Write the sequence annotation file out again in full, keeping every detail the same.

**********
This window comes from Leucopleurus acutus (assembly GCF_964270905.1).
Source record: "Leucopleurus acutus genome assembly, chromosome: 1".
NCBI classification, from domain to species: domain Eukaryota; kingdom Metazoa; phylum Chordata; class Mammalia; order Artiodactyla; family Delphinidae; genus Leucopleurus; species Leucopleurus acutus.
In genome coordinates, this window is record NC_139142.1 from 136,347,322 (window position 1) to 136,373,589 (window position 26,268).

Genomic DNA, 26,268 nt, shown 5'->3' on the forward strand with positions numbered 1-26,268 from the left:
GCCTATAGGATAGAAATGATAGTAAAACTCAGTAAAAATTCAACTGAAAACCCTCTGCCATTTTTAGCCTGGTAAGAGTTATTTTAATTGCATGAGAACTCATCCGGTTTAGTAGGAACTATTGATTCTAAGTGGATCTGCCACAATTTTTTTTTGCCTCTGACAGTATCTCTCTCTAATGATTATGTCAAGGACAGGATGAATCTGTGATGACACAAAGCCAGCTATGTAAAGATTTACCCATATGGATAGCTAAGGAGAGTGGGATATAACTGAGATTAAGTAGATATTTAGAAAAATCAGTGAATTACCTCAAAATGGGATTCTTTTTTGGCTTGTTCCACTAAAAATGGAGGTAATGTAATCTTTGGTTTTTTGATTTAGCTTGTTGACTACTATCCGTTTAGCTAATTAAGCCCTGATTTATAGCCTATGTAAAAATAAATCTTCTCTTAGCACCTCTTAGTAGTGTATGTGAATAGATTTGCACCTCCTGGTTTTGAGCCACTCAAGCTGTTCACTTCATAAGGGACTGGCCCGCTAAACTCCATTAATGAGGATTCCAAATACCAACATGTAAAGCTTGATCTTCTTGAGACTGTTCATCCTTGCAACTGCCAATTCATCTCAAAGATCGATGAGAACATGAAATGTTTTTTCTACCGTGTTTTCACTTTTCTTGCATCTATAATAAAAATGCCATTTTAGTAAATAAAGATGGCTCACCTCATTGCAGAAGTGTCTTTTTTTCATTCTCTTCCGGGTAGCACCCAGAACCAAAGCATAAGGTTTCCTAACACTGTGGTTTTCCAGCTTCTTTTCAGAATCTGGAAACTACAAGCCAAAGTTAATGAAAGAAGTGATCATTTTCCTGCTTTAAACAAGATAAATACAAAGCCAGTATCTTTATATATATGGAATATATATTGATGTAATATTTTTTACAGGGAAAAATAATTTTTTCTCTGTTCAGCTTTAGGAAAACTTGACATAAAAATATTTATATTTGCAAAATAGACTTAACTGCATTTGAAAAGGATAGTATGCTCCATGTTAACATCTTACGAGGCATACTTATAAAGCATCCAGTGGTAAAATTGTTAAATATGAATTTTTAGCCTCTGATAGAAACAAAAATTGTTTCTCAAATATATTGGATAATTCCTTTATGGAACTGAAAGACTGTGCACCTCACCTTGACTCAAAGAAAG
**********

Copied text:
This window comes from Leucopleurus acutus (assembly GCF_964270905.1).
Source record: "Leucopleurus acutus genome assembly, chromosome: 1".
NCBI classification, from domain to species: domain Eukaryota; kingdom Metazoa; phylum Chordata; class Mammalia; order Artiodactyla; family Delphinidae; genus Leucopleurus; species Leucopleurus acutus.
In genome coordinates, this window is record NC_139142.1 from 136,347,322 (window position 1) to 136,373,589 (window position 26,268).

Genomic DNA, 26,268 nt, shown 5'->3' on the forward strand with positions numbered 1-26,268 from the left:
GCCTATAGGATAGAAATGATAGTAAAACTCAGTAAAAATTCAACTGAAAACCCTCTGCCATTTTTAGCCTGGTAAGAGTTATTTTAATTGCATGAGAACTCATCCGGTTTAGTAGGAACTATTGATTCTAAGTGGATCTGCCACAATTTTTTTTTGCCTCTGACAGTATCTCTCTCTAATGATTATGTCAAGGACAGGATGAATCTGTGATGACACAAAGCCAGCTATGTAAAGATTTACCCATATGGATAGCTAAGGAGAGTGGGATATAACTGAGATTAAGTAGATATTTAGAAAAATCAGTGAATTACCTCAAAATGGGATTCTTTTTTGGCTTGTTCCACTAAAAATGGAGGTAATGTAATCTTTGGTTTTTTGATTTAGCTTGTTGACTACTATCCGTTTAGCTAATTAAGCCCTGATTTATAGCCTATGTAAAAATAAATCTTCTCTTAGCACCTCTTAGTAGTGTATGTGAATAGATTTGCACCTCCTGGTTTTGAGCCACTCAAGCTGTTCACTTCATAAGGGACTGGCCCGCTAAACTCCATTAATGAGGATTCCAAATACCAACATGTAAAGCTTGATCTTCTTGAGACTGTTCATCCTTGCAACTGCCAATTCATCTCAAAGATCGATGAGAACATGAAATGTTTTTTCTACCGTGTTTTCACTTTTCTTGCATCTATAATAAAAATGCCATTTTAGTAAATAAAGATGGCTCACCTCATTGCAGAAGTGTCTTTTTTTCATTCTCTTCCGGGTAGCACCCAGAACCAAAGCATAAGGTTTCCTAACACTGTGGTTTTCCAGCTTCTTTTCAGAATCTGGAAACTACAAGCCAAAGTTAATGAAAGAAGTGATCATTTTCCTGCTTTAAACAAGATAAATACAAAGCCAGTATCTTTATATATATGGAATATATATTGATGTAATATTTTTTACAGGGAAAAATAATTTTTTCTCTGTTCAGCTTTAGGAAAACTTGACATAAAAATATTTATATTTGCAAAATAGACTTAACTGCATTTGAAAAGGATAGTATGCTCCATGTTAACATCTTACGAGGCATACTTATAAAGCATCCAGTGGTAAAATTGTTAAATATGAATTTTTAGCCTCTGATAGAAACAAAAATTGTTTCTCAAATATATTGGATAATTCCTTTATGGAACTGAAAGACTGTGCACCTCACCTTGACTCAAAGAAAG